As I have mentioned before a look at Wipro’s web site does not provide me much confidence in their commitment. Read their overview of IT services offered – just the standard language, nothing that provides details on their lean thinking. The web site of management consulting firms provides a great way to judge what they actually value. Maybe you shouldn’t judge a consulting firm by its web site but it seems like a pretty good indicator to me (even small firms can posts thoughts on a blog or a couple articles).

Related: IT related blog postsToyota IT OverviewIndian Firms Learning From ToyotaIf Tech Companies Made Sudoku
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Deming Institute Conference: Tom Nolan

I attended the annual W. Edwards Deming Institute conference this weekend: it was quite good. Tom Nolan lead off the conference with: Developing and Applying Theory to Get Results.

He discussed the theory of knowledge: how we know what we know. See my attempt to introduce the idea of the theory of knowledge within Deming’s management system. It is probably the least understood of Deming’s four areas of profound knowledge, the others areas are: knowledge of variation, appreciation for a system and psychology.

Theory of knowledge is also something people have difficulty relating to what they do every day. The most obvious connection, I believe, is the understanding that much of what is “known” is not so. People manage with faulty beliefs. With an understanding of the theory of knowledge decision making can be guided to avoid the pitfalls of basing decisions on faulty beliefs. This is, of course, just one aspect of how the theory of knowledge impacts Deming’s management system.

Tom Nolan also discussed some interesting work that Paul Carlie and Clayton Christensen are doing based on descriptive “theory” and normative theory. My simple explanation is that descriptive theory reports on what is seen. This can be interesting, but has problems when people assign causation based on just observation (without experimentation). Normative theory involves testing theories (such as is done with the scientific method). Good article on this by Carlie and Christensen: The Cycles of Theory Building in Management Research.
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Lean Canadian Company

Lean and mean might not be enough

“I wanted all the machines working all the time,” Afeyan said as he watched a worker moving a stack of veneers into position for “cooking” in one of the pressing machines.

That was before a “lean manufacturing” exercise changed Afeyan’s mind about how his factory should be organized.

The article discusses that while great strides have been made the threat to success still exist from foreign (China) competition. And discusses that the company is trying to focus on production that is more difficult for foreign competition (short runs, small lead times). It is also one of the few articles to acknowledge that manufacturing production is up while manufacturing employment is down.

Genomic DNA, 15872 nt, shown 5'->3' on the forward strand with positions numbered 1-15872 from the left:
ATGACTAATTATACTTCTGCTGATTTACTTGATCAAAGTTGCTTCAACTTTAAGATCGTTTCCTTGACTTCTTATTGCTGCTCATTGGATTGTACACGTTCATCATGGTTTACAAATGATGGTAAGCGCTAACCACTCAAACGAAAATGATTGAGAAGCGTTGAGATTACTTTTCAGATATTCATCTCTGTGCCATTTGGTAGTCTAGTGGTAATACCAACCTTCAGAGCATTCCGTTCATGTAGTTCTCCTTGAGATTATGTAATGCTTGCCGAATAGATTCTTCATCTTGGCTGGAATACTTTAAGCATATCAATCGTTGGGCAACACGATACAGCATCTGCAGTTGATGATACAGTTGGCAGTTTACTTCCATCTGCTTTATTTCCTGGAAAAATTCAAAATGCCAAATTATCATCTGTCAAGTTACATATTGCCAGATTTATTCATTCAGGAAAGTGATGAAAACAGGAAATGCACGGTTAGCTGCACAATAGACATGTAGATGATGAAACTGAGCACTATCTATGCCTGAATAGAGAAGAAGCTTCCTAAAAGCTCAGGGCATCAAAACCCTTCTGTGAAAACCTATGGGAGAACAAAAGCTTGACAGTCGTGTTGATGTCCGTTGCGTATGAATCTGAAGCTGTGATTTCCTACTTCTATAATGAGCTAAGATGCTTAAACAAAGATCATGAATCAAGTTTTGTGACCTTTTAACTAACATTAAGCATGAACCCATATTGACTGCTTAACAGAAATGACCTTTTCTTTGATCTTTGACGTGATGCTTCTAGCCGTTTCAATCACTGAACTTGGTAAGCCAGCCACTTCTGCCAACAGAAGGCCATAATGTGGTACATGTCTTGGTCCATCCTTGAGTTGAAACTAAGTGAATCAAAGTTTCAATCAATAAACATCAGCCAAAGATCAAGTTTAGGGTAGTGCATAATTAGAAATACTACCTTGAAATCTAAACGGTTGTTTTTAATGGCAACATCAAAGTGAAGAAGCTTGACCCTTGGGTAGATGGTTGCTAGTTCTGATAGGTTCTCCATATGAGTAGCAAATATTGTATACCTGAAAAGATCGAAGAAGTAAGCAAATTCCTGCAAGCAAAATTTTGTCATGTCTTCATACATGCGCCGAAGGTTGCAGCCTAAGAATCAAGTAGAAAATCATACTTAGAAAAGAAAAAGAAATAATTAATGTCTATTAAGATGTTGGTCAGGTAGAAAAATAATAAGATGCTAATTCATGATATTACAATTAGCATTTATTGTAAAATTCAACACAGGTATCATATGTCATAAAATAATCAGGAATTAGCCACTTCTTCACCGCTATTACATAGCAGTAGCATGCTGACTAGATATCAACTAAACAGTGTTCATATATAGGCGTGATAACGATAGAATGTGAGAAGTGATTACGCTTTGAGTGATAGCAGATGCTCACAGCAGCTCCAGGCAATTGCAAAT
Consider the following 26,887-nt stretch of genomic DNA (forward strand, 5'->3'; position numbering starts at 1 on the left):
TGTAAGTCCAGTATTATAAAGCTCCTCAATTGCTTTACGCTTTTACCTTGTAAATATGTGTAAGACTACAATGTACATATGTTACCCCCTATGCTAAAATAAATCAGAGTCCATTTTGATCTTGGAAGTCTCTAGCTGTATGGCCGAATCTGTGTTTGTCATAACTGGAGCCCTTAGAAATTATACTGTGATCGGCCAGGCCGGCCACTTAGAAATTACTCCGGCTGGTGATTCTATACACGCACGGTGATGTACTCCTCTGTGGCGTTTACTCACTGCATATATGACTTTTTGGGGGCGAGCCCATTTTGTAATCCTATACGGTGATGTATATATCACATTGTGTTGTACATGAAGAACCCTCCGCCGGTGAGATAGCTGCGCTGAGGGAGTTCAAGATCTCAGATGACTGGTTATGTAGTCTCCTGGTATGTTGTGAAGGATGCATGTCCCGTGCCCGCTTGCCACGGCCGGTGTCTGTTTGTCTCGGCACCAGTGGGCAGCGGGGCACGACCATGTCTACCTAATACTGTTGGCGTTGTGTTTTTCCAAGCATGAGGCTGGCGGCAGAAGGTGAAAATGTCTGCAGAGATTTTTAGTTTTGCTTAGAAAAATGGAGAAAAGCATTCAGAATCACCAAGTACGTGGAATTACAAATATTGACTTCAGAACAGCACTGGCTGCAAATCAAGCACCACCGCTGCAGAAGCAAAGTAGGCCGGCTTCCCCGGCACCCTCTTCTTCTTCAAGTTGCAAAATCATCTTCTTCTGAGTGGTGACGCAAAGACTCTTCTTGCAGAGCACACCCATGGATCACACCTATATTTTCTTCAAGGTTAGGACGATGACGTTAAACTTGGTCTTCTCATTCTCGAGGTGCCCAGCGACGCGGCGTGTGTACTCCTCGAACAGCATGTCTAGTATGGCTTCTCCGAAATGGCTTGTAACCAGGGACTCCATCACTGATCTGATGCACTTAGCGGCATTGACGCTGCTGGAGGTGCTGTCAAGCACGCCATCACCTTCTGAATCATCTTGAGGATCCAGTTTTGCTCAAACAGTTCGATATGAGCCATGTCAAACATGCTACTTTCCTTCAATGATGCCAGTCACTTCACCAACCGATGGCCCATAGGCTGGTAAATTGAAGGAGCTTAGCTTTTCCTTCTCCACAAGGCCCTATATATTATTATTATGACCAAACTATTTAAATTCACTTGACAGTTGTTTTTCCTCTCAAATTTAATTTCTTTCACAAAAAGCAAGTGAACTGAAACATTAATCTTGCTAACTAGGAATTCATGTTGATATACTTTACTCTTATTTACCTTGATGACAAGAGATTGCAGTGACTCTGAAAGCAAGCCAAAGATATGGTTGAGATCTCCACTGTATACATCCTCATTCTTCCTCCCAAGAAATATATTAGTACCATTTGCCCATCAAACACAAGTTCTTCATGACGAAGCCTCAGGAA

Related: Global Manufacturing Jobs DataGlobal Manufacturing Data by CountryLean Manufacturing ArticlesToyota Production System posts
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Designing In Errors

TiVo’s “self-destruct button” destructs

In so doing, they’ve created a bunch of potential failures in which the user is locked out of her own equipment.

It’s like those movies where an accident or a bad guy triggers the “self-destruct button” on a spaceship. Often the self-destruct button is locked away behind plexiglas and padlocks for safety, but wouldn’t it be safer not to include a single command that blows up the whole space-ship?

You know that is a pretty good explanation of the reasoning behind mistake proofing: eliminate as many possibilities for errors as possible. When you design products that create more possibilities for more errors you create products that will in fact fail more often.

Related: Usability FailuresDell, Reddit and Customer FocusComplicating SimplicityManagement Improvement Dictionary

Righter Performance Appraisal

Speaking of “doing the wrong things righter” Microsoft has eliminated forced rankings in performance appraisal: to do performance appraisals righter.

Microsoft exec puts her stamp on human resources:

The forced curve was company policy. And it climbed up a list of employee gripes that grew as Microsoft’s stock, which accounts for much of the company’s compensation, languished.

In May, after barely a year as Microsoft’s human-resources chief, Lisa Brummel swept away “artifacts of the past,” starting with the widely disliked forced curve.

Good (see mini-Microsoft and our previous related post: Performance Without Appraisal), but the rest of the artifacts of the present should also be swept away.

Related: Failed Practice: Forced RankingNew Rules for Management? No!Performance Appraisal ProblemsDeming on Performance AppraisalsProblems Caused by Performance Appraisal
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Doing the Wrong Things Righter

The more we manage, the worse we make things by Simon Caulkin

The distinguished systems theorist Russ Ackoff describes the trap as ‘doing the wrong thing righter’. ‘The righter we do the wrong thing,’ he explains, ‘the wronger we become. When we make a mistake doing the wrong thing and correct it, we become wronger. When we make a mistake doing the right thing and correct it, we become righter. Therefore, it is better to do the right thing wrong than the wrong thing right.’ Most of our current problems are, he says, the result of policymakers and managers busting a gut to do the wrong thing right.

I agree. There is too little understanding of what is important and too much focus on what amounts to tampering. As regular readers of this blog know I think Ackoff is great. Dr. Ackoff related info: articles by Russ AckoffDoing the wrong things right podcast by AckoffOn Learning and Systems That Facilitate It by Russel Ackoff

Related: Forget TargetsLife Beyond the Short TermManaging with Control ChartsManagement Advice FailuresLearning, Systems and Improvement

Hiring the Right Workers